ORJ, Great Valley students win state eSports championships

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Students gather for an esports tournament viewing in lecture hall, with participants seated at computer stations.

The world of competitive video gaming, known as esports, has been growing rapidly over the last decade. What began as small tournaments has evolved into a multibillion-dollar global industry, attracting millions of viewers. Now, esports is making its mark in schools across Pennsylvania, especially in Chester County, building valuable skills in students.

The Pennsylvania Scholastic Esports League (PSEL), led by the Chester County Intermediate Unit, is the statewide esports league supporting competition, community, and career readiness for students across the commonwealth. On May 28, PSEL crowned its 2024 spring State Champions at Harrisburg University. The event celebrated the tremendous growth of scholastic esports programs that are fostering community and developing teamwork, communication, and perseverance in players.

Chester County schools like Downingtown Area School District (DASD) have been pivotal in this growth. As Christopher Groff, a DASD teacher, explained: “I think gaming has a reputation for not always being a welcoming culture online, where players who are anonymous might not always be polite to each other. Esports in school is teaching the students that it is a hobby or activity where one can still be positive, be healthy, and have good communication, collaboration, and respect for other people. All those soft skills that employers are looking for, such as problem-solving, collaboration, communication, and teamwork are really on display during esports club.”
Students have experienced these benefits firsthand. “I have learned how to better my communication,” said Carter Novelenski, a DASD student. “When we were playing, we had to really communicate with each other so that we could coordinate and tell each other what to do so we could win. That has really helped me to have better communication skills.”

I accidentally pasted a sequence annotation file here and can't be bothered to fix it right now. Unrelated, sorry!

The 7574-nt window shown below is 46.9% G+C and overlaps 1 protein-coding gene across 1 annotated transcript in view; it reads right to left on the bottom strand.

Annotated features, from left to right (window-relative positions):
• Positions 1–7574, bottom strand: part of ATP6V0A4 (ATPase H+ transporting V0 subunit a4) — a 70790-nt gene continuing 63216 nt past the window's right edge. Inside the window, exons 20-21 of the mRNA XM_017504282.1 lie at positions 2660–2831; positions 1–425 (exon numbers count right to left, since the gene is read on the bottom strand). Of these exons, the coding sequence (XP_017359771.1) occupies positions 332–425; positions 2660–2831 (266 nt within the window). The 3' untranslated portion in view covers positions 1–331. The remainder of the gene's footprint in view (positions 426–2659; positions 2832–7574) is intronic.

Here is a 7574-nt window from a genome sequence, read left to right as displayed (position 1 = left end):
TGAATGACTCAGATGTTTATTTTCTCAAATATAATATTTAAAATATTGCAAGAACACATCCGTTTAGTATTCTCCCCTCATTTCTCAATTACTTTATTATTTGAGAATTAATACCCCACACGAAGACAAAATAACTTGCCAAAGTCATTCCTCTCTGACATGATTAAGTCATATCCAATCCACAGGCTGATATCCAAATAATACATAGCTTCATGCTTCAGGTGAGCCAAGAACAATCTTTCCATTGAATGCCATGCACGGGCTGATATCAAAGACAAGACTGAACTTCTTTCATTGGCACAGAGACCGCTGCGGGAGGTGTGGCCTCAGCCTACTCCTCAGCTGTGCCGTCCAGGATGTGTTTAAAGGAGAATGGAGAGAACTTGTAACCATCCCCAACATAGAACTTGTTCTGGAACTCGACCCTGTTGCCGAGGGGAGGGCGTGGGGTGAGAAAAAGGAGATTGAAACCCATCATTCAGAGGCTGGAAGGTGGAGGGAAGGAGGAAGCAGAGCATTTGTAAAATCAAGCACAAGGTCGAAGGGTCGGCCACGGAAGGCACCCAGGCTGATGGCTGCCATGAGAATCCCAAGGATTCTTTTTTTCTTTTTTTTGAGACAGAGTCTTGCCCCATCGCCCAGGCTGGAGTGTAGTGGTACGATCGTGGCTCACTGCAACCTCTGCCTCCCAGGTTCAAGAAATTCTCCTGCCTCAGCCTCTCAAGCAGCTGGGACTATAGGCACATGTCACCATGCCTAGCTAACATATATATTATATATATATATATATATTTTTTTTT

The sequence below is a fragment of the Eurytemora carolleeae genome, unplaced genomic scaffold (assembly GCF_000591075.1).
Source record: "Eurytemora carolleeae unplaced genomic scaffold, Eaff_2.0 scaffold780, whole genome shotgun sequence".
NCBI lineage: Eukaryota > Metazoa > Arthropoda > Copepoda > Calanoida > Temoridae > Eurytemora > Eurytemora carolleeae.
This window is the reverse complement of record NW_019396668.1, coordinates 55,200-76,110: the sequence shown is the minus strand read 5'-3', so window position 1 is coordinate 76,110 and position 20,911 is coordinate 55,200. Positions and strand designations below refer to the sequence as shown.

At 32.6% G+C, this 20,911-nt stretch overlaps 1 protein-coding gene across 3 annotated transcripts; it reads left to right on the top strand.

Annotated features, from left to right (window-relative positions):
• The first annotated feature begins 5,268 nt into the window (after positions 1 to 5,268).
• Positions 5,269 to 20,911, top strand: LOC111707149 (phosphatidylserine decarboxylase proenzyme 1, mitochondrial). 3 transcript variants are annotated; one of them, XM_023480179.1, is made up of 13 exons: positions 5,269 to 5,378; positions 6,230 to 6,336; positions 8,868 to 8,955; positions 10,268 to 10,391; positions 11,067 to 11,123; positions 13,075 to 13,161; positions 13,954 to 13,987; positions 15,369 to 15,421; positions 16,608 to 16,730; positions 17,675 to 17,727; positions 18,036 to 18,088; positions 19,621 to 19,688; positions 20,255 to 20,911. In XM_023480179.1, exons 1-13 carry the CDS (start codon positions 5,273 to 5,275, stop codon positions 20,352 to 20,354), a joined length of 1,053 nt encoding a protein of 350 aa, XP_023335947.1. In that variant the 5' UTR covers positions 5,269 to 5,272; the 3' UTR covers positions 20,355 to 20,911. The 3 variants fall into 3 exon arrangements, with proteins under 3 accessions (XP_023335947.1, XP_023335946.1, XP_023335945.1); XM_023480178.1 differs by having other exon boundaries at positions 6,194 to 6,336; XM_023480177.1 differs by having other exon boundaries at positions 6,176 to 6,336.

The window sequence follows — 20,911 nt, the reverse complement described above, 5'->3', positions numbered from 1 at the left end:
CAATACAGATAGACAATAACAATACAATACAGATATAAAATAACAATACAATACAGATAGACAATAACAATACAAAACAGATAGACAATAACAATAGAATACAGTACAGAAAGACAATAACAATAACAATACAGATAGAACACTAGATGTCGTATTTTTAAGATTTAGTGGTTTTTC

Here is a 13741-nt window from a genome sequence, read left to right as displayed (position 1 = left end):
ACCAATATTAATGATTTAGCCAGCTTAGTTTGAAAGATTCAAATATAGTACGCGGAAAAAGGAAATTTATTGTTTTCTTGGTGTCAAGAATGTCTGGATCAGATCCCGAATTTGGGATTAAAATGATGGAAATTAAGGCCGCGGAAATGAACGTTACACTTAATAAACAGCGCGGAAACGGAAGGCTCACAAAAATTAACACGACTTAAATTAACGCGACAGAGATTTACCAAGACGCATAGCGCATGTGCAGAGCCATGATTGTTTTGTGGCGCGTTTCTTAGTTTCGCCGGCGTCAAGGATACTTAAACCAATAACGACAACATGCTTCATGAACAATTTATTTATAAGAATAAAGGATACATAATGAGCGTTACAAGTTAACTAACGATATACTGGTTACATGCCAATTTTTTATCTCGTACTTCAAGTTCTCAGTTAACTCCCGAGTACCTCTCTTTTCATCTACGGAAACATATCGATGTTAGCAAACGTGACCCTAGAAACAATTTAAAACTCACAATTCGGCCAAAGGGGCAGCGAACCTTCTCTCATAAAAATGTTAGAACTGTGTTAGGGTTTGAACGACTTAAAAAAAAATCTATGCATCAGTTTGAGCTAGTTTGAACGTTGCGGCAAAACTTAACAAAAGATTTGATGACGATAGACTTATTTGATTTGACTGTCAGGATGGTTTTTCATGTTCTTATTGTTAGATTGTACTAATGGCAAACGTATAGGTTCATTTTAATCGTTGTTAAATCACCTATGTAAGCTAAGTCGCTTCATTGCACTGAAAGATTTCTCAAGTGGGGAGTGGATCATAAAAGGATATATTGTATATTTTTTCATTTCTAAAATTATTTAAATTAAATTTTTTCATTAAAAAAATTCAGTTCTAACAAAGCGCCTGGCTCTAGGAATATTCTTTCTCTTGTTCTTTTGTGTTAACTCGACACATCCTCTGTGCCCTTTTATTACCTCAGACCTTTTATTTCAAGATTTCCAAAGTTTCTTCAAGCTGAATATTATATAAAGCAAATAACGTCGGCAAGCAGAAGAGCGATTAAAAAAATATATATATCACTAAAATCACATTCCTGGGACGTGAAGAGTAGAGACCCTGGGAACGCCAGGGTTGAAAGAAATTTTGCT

The finals day began with a career panel highlighting professional esports opportunities. The championship matches then commenced with the top Pennsylvania middle and high school teams battling for state titles, including Owen J. Roberts High School competing in the High School Rocket League division and Great Valley High School competing in the High School Chess division.
After intense competition, the following schools were crowned PSEL State Champions:
Middle School Rocket League: Southern Lehigh Middle School. High School Rocket League: Owen J. Roberts High School. High School Valorant: Lower Moreland High School. High School Chess: Great Valley High School. Middle School Chess: Pine Grove Area Middle School. Unified Rocket League: Pine Grove Area High School.
Though most scholastic esports programs are less than 3-5 years old, students from public, private, charter, and cyber schools across Pennsylvania are already experiencing significant benefits. Players develop teamwork by collaborating to overcome obstacles together and build perseverance through the endurance required to learn from tough losses.
“Joining the esports team has given me more opportunities to interact with people, make new friends, and just all around enjoy my high school experience a lot more,” stated Kaiye Obiri, student at Governor Mifflin School District.
“The diversity of schools represented shows the boundless potential of scholastic esports,” said Kammas Kersch, director of PSEL and CCIU STEM coordinator. “PSEL has experienced meteoric growth since our founding in 2020, and we can’t wait to see these programs continue to shape students for future success in both collegiate esports and professional career paths.”
For more information on the Pennsylvania Scholastic Esports League, visit www.pselesports.org.

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